Each and every hometown is different. Some are big and some are small. But they all have a history that explains where the community stands today and what lies ahead for the future. In Lewis County, the small village of Lyons Falls is home to a little more than 500 people. It's had its good times and its tough times.
In this edition of Your Hometown, our Brian Dwyer and photojournalist R.D. White take us to Lyons Falls and tell us the story of how the village is ready to rise back up once again.
LYONS FALLS, N.Y. -- Nestled deep in the heart of Southern Lewis County, we've made it to the small village of Lyons Falls. In fact, it's so small Olympic runners could go from end to end in less than four minutes. It's only a mile long. But you know what they say, good things come in small packages.
Roy Hammecker, Lyons Falls Alive Vice President said, “The French first settled here in the late 1700's. After they endured the first winter, I think the majority of them, I think, decided they were better off where they were."
The French didn't stay long, but the Lyons Falls community had something that couldn't be ignored. The Moose River and the Black River Canal.
Hammecker said, “Potatoes and the lumbering finally got a route to the major areas in New York and west. It was a great boon to the community."
One of the biggest names to realize the potential, Gordias Gould, buying property at the water's junction and opening a massive paper mill.
"At one time it employed almost 300 people," said Hammecker.
The water also helped create one of the most unique things in the world. A three-way bridge.
"There's only three of them in the world. One in Ohio and one in Japan or was,” said Hammecker.
Built in 1849, the structure connected Greig Road, Laura Street and Franklin Street.
Hammecker said, "When I was a kid, people would ask directions on how to get over where you just were today. You'd go halfway across the bridge and turn right. That drew some very strange replies from the public."
But as the mill and other companies started getting into big trucking in the 1960s, it became too impractical for use.
"Once they got into the 18-wheelers, it was pretty tough to get that truck through the bridge so the state came along and forced us to take it down," said Hammecker.
The village also has another rarity, a local independent pharmacy that's now into its third generation, in Hammecker's own family. It's a museum all its own.
"The pharmacy was started in 1899. My daughter is now the third generation pharmacist here. My father came to Lyons Falls in 1939 and I'm the second and she's the third. People have been loyal. In a small town there's that comradery and we've been very locally orientated. It's been quite successful," said Hammecker.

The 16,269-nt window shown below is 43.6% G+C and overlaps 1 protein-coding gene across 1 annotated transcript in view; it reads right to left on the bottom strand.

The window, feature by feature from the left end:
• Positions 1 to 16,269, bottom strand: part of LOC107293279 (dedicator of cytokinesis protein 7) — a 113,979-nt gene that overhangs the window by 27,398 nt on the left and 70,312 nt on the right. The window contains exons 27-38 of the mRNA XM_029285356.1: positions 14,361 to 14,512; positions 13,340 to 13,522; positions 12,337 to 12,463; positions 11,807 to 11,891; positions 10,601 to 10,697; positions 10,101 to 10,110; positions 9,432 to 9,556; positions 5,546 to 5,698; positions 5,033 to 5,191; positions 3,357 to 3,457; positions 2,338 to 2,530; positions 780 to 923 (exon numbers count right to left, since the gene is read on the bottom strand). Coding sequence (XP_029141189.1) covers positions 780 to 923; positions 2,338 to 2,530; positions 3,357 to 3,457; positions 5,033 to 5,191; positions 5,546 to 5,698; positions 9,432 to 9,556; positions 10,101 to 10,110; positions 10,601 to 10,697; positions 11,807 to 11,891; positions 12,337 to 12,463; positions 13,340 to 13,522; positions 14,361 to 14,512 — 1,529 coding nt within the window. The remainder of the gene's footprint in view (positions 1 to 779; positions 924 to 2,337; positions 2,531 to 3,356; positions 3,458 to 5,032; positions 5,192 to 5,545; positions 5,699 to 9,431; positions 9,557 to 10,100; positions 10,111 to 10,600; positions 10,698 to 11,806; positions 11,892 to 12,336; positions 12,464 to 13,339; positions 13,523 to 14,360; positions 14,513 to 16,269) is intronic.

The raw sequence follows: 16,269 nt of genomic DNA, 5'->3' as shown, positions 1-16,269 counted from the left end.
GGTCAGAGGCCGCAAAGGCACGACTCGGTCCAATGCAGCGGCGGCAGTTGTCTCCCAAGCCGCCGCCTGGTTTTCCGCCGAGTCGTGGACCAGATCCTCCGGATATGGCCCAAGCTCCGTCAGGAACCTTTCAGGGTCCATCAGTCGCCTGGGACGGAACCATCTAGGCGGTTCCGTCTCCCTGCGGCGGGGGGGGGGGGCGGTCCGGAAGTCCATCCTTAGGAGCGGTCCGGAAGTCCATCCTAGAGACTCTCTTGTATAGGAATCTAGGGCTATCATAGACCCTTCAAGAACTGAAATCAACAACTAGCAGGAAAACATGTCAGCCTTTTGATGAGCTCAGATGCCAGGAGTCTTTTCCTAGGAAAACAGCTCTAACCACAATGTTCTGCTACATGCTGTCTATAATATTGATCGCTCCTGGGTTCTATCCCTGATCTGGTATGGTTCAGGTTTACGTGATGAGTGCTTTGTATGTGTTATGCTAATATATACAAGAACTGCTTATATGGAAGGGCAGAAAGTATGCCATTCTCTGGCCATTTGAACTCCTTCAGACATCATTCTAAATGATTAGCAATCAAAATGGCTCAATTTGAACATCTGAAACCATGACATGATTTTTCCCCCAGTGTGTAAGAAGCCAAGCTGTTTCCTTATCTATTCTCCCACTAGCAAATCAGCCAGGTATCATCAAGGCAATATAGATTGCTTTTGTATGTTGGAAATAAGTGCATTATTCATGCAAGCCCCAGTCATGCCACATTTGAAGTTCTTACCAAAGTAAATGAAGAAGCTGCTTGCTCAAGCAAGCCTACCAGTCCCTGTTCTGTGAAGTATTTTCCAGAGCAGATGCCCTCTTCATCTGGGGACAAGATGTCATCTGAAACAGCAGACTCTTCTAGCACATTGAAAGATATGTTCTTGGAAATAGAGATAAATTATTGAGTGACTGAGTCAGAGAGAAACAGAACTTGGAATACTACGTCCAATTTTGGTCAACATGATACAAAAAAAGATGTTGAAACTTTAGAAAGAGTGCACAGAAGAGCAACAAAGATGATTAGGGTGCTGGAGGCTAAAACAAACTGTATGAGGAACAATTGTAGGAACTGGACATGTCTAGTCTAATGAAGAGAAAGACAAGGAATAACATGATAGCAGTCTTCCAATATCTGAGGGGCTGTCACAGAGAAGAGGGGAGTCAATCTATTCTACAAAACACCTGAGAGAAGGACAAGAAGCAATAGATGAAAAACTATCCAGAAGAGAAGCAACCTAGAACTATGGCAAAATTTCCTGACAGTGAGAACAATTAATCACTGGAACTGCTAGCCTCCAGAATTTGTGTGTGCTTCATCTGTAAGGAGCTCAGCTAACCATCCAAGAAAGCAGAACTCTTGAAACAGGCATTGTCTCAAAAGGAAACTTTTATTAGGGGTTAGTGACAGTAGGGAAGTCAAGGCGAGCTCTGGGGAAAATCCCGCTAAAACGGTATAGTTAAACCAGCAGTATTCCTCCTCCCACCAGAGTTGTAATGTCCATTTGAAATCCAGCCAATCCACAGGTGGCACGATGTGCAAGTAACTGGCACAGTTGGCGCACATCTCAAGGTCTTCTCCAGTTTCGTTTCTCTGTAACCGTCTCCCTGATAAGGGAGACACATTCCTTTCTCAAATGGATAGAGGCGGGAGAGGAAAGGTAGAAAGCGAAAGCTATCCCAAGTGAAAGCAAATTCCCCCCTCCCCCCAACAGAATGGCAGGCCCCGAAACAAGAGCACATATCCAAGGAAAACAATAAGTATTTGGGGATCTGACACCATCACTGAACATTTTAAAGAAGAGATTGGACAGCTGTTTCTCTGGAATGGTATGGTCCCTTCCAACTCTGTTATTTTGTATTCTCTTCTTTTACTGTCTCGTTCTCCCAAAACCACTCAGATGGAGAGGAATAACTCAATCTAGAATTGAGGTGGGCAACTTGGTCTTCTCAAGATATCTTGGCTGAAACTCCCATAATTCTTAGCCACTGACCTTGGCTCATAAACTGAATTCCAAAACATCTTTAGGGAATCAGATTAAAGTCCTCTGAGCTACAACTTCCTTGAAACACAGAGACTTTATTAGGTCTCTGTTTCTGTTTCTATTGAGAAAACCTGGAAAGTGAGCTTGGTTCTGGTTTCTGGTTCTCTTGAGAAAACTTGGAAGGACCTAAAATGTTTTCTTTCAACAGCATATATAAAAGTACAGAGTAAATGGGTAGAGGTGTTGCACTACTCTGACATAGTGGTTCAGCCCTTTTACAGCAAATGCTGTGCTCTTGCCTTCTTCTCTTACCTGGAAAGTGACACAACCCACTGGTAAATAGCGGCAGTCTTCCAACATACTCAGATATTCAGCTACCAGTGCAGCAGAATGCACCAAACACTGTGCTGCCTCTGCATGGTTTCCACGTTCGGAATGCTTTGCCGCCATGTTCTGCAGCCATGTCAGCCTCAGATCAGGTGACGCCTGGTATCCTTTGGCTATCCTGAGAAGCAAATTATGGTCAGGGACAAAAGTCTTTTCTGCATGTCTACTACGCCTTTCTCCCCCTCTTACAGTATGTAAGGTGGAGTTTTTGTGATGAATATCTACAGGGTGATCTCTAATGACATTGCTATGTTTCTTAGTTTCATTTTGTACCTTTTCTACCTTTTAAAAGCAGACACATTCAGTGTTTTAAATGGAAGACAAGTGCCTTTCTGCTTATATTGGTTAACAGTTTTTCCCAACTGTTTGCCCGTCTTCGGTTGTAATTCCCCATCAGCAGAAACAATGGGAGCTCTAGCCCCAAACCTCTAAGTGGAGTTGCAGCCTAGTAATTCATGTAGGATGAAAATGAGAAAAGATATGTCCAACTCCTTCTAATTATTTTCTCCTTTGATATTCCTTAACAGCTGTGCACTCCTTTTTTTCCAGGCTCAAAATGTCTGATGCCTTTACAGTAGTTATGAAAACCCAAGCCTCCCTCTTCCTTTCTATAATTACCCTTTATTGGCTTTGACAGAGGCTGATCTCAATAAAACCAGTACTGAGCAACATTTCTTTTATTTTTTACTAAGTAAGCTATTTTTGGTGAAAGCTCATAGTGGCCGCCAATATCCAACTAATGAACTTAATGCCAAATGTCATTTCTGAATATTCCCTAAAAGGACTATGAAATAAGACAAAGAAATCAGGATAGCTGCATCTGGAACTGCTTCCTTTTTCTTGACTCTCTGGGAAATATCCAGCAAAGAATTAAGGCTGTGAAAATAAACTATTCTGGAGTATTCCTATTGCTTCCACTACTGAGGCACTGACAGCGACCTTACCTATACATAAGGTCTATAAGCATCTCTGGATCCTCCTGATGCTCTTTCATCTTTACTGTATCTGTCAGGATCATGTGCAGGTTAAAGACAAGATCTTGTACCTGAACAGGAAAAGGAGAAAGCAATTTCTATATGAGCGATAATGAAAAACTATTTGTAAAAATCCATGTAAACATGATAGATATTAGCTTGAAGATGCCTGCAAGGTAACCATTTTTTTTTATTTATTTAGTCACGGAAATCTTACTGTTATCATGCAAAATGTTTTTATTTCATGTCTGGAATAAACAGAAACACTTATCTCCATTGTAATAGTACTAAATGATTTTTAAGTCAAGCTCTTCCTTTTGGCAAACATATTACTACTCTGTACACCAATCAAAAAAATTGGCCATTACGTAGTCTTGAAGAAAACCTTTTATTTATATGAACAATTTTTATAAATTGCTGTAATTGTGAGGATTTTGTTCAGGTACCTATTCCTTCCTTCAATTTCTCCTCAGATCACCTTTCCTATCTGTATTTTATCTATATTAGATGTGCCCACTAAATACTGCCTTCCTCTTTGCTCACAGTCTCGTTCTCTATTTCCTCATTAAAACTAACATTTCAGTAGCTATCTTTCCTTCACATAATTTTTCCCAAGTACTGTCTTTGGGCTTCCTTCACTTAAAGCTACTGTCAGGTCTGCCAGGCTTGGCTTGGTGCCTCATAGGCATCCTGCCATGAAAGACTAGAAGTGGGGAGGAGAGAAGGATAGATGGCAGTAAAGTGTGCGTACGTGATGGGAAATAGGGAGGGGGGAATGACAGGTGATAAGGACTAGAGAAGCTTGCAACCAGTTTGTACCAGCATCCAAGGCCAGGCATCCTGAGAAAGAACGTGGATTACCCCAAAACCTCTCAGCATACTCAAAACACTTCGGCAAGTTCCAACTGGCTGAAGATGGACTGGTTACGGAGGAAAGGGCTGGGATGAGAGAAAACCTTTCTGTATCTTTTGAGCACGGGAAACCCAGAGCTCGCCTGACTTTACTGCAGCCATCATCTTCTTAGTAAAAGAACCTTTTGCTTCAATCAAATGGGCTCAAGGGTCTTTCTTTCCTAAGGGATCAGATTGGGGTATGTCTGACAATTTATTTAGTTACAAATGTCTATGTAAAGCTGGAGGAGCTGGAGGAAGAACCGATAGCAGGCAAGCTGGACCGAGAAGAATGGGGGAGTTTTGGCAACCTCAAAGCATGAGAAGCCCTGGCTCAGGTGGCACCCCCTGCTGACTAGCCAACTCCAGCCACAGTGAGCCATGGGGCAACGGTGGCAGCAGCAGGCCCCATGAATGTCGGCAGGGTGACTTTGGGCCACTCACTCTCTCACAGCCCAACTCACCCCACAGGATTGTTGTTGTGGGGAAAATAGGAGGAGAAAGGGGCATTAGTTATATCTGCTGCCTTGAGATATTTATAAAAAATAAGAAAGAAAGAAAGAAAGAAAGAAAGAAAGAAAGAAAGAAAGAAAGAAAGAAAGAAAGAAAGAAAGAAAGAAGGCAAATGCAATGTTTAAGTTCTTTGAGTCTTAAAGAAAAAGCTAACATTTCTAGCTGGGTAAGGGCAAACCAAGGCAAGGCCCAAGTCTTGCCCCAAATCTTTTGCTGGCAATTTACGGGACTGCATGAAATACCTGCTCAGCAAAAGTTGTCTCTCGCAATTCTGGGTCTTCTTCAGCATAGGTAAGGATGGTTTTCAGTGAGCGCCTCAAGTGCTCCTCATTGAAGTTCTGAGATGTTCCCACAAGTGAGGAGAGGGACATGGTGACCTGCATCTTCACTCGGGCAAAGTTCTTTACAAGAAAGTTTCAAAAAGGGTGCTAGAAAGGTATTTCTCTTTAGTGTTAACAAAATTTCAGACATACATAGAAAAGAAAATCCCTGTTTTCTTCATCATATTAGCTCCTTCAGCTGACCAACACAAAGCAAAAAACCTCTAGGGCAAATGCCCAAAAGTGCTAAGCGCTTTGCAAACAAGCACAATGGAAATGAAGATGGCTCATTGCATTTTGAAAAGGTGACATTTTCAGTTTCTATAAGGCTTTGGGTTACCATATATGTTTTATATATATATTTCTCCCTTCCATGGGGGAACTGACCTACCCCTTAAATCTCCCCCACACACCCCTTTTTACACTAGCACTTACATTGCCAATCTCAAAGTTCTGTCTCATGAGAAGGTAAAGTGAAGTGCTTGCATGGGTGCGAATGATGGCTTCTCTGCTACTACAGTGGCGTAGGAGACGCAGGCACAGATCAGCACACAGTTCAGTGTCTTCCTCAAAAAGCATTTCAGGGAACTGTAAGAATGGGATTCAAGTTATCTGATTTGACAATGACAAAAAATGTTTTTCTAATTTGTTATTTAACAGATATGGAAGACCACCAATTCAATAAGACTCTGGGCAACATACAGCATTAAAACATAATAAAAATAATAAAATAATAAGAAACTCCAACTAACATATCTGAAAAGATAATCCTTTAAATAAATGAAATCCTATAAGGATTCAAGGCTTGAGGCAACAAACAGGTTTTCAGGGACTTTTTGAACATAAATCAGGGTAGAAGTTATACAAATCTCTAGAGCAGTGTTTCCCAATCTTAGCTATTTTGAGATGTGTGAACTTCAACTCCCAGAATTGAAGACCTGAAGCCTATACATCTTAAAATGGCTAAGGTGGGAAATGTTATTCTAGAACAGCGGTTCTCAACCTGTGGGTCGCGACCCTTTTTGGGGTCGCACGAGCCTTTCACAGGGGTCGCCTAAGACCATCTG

Unfortunately that paper mill can't say the same. After its high successes in the early 1900's it was sold several times, before shutting down for good in 2000.
Hammecker said, "Like many other paper mills in the North Country, it just lost its advantage to the south."
The mill shutting down was devastating for the employees and their families. Many had to pick up and move out. But a select few, the luckier ones were able to stay home and join a growing company that's now one of the most successful in the area.
Doreen Garrett, Otis Technology owner said, “Otis Technology started in 1985. We manufacture the world's finest gun cleaning kits. We're primarily a defense contractor selling to our U.S. military under several long term contracts and to our hunters and law enforcement agencies. We picked Lyons Falls because it's where we live and where enjoy to live. Fortunately for me I get to travel all over the world, but I always love coming home."
Home, where Garrett got the idea to start Otis begging her father to take her to the 1985 Shot Show in Vegas, even though she wasn't old enough to attend.
"I was a junior in high school at the time and I wanted to do some market research to see if it was a marketable idea. Went to that show but I had to lie to get in. I was 16 and you had to be 18. It was the 80's so the hair went higher and the heels went higher. I received orders from the nation's two largest distributors at that show,” said Garrett.
And as Otis Technology helps Lyons Falls keep going, there's a group of people dedicated to keep it growing. They're called Lyons Falls Alive.
Rocky Fawcett, Lyons Falls Alive President said, “We basically started as a group of us who wanted to see a rejuvenation in Lyons Falls and the area. This will be our fourth year of a farmer's market. This will be our 3rd year of a Spring Black Moose Kayak event. I think we've made an impact here in Lyons Falls and the area. I think you can go out and see smiling faces today."
But Fawcett said the best is yet to come. The Lewis County LDC bought the old paper mill last year, and is starting plans to clean it up.
Lyons Falls is looking for people to join its Alive group. For more information you're asked to call Peg Abbott at (315) 348-5542.